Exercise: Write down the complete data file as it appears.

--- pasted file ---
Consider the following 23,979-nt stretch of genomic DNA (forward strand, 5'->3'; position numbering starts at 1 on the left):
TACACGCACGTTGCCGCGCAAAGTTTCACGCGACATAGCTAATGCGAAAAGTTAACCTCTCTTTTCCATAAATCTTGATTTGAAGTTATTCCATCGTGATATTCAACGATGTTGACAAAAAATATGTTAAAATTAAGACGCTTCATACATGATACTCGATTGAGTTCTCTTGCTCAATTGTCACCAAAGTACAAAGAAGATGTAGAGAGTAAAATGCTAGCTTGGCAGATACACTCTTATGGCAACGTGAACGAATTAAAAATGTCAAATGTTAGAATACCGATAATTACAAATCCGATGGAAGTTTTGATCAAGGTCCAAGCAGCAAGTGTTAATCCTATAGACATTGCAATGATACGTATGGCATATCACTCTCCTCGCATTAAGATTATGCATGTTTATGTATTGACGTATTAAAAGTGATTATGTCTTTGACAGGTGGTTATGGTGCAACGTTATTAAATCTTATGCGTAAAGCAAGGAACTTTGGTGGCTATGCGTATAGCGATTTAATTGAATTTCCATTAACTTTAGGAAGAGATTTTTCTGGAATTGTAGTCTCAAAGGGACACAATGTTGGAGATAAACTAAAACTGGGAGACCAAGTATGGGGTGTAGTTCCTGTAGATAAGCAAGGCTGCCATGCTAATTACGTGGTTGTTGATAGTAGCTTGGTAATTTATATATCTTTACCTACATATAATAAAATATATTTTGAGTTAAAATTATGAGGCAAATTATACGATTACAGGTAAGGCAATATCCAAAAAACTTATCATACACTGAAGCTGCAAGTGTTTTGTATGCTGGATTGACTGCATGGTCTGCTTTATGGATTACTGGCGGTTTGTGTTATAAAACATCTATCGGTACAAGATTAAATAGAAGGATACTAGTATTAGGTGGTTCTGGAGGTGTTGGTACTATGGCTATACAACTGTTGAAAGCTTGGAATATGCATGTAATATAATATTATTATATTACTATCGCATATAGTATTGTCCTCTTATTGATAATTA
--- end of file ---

Consider the following 23,979-nt stretch of genomic DNA (forward strand, 5'->3'; position numbering starts at 1 on the left):
TACACGCACGTTGCCGCGCAAAGTTTCACGCGACATAGCTAATGCGAAAAGTTAACCTCTCTTTTCCATAAATCTTGATTTGAAGTTATTCCATCGTGATATTCAACGATGTTGACAAAAAATATGTTAAAATTAAGACGCTTCATACATGATACTCGATTGAGTTCTCTTGCTCAATTGTCACCAAAGTACAAAGAAGATGTAGAGAGTAAAATGCTAGCTTGGCAGATACACTCTTATGGCAACGTGAACGAATTAAAAATGTCAAATGTTAGAATACCGATAATTACAAATCCGATGGAAGTTTTGATCAAGGTCCAAGCAGCAAGTGTTAATCCTATAGACATTGCAATGATACGTATGGCATATCACTCTCCTCGCATTAAGATTATGCATGTTTATGTATTGACGTATTAAAAGTGATTATGTCTTTGACAGGTGGTTATGGTGCAACGTTATTAAATCTTATGCGTAAAGCAAGGAACTTTGGTGGCTATGCGTATAGCGATTTAATTGAATTTCCATTAACTTTAGGAAGAGATTTTTCTGGAATTGTAGTCTCAAAGGGACACAATGTTGGAGATAAACTAAAACTGGGAGACCAAGTATGGGGTGTAGTTCCTGTAGATAAGCAAGGCTGCCATGCTAATTACGTGGTTGTTGATAGTAGCTTGGTAATTTATATATCTTTACCTACATATAATAAAATATATTTTGAGTTAAAATTATGAGGCAAATTATACGATTACAGGTAAGGCAATATCCAAAAAACTTATCATACACTGAAGCTGCAAGTGTTTTGTATGCTGGATTGACTGCATGGTCTGCTTTATGGATTACTGGCGGTTTGTGTTATAAAACATCTATCGGTACAAGATTAAATAGAAGGATACTAGTATTAGGTGGTTCTGGAGGTGTTGGTACTATGGCTATACAACTGTTGAAAGCTTGGAATATGCATGTAATATAATATTATTATATTACTATCGCATATAGTATTGTCCTCTTATTGATAATTA